We found a small room for the first few nights where I hung up my daughter’s school uniforms and the one solitary table underneath the window was magically transformed into a school desk. The reality of no longer having a huge custom-made kitchen at our disposal hit us with such force within the first few hours of leaving.
Even though that room was minuscule in relation to the huge house we had left behind, it became our temporary sanctuary.
Nine years later, I still drive by that tiny motel and it’s always a reminder of how far we’ve come.
I had a huge expectation (never do this) that as I would walk out on the life I had, our mutual friends and community would support me unconditionally. How naive I was.
I imagined they would become my safety net; the one all trapeze artists need when they fly up ahead and navigate swiftly from one horizontal bar to another. Except as I let my fingers go from one bar, there was nothing to cushion my fall.
I lived without my home possessions for nine months, they were relegated to a storage unit.
I wasn’t some trendy young student who just wants to bum around and sleep on friend’s sofas to figure out what I wanted to do next. I had work, a profession to attend to, responsibilities, and school children who needed me.
It was an incredibly challenging time, and when many months later we visited the storage unit and opened the container where all our belongings had been kept, I saw an entire room full of things I didn’t remember owning.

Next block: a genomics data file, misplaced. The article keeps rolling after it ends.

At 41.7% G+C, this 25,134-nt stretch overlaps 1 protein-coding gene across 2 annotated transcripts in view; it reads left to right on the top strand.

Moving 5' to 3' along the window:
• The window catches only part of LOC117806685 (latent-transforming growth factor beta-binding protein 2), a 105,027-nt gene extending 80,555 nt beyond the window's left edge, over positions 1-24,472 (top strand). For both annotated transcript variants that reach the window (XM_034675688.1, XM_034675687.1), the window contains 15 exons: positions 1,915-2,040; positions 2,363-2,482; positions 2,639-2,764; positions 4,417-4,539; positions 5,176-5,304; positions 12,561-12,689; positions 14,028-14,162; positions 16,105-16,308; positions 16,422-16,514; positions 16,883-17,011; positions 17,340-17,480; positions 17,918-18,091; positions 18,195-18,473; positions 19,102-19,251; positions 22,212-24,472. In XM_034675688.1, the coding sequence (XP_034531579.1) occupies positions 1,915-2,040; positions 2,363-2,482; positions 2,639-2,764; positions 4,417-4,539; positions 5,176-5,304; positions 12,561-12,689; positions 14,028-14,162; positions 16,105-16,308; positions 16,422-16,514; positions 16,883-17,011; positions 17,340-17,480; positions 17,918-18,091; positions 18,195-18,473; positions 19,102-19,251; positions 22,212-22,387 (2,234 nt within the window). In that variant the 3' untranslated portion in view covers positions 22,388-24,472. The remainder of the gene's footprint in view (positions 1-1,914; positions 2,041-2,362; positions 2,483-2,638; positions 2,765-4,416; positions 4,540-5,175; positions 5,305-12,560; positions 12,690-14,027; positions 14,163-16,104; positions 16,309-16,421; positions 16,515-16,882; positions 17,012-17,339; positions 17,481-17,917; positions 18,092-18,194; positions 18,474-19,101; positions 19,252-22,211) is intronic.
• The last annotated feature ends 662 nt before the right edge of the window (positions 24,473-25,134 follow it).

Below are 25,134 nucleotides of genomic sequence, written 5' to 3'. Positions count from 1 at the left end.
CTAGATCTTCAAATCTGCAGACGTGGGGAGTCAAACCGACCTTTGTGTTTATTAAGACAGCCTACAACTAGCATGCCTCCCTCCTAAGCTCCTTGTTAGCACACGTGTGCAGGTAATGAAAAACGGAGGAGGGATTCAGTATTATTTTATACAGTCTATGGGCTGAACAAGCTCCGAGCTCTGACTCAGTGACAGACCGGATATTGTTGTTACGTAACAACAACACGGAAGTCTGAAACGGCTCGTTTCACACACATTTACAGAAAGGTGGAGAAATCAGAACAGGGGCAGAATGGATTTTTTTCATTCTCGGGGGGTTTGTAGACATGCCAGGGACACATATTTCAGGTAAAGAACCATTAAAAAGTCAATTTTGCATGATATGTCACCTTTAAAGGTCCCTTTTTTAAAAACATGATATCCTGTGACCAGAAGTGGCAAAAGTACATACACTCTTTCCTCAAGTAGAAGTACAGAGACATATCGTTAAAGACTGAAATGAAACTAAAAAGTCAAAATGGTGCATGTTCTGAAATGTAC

It was like staring at the contents of a garage sale belonging to someone else.
I realized that what I had packed into that container during the raging turbulence at the time, were the manifestation of an insatiable desire to belong. Every item reeked of seeking acceptance and validation. Somehow, I was no longer that person, I had outgrown those possessions like I had outgrown my old life.
I couldn’t recognize the woman I had been before, and neither could I relate to the belongings that were staring back at me.
Whilst writing this article, and as I re-read through my first draft before publishing, I noticed how I’d been cut off from feeling during that time; the content I was reading felt clinical, calculated and devoid of emotion, simply because that’s exactly how I felt then.
So don’t expect to feel any emotion as you read this, there wasn’t any as I was going through it.
Such is the wisdom of our internal system.
When we navigate a painful time and endeavor to cope day-to-day, our body locks down and numbs us to what we’re feeling, like a heavy-duty epidural injection. We then become robotic and do what needs to be done allowing no emotion to seep in until the experience is further back in the past.
That’s when the numbing wears off and the emotion suddenly arrives without warning as a massive tsunami wave of feelings. Some might call it Post-traumatic stress, I simply see it as ‘waking up when the anesthetic has worn off.’
We might all have different versions of having experienced this in life.
Over the years and as I’ve rebuilt, re-invented and learned that it’s never too late to change direction and seek to create the life you want, rather than tolerate the life you have. No matter how painful the journey is.
You become displaced for a while, you taste the unknown in ways you would never have done before, but with patience, forgiveness, empathy and compassion for yourself and those you have left behind, you slowly place each piece of your life in its rightful place.
Like a complete jigsaw puzzle.
Using self-respect as your navigation tool, you discover that every ending is disguised as a new, more promising beginning to a life that is more expansive than you could ever have imagined.
If this article resonated with you, you can read more chapters like these in my latest book Look Inside: Stop Seeking Start Living available now on Amazon.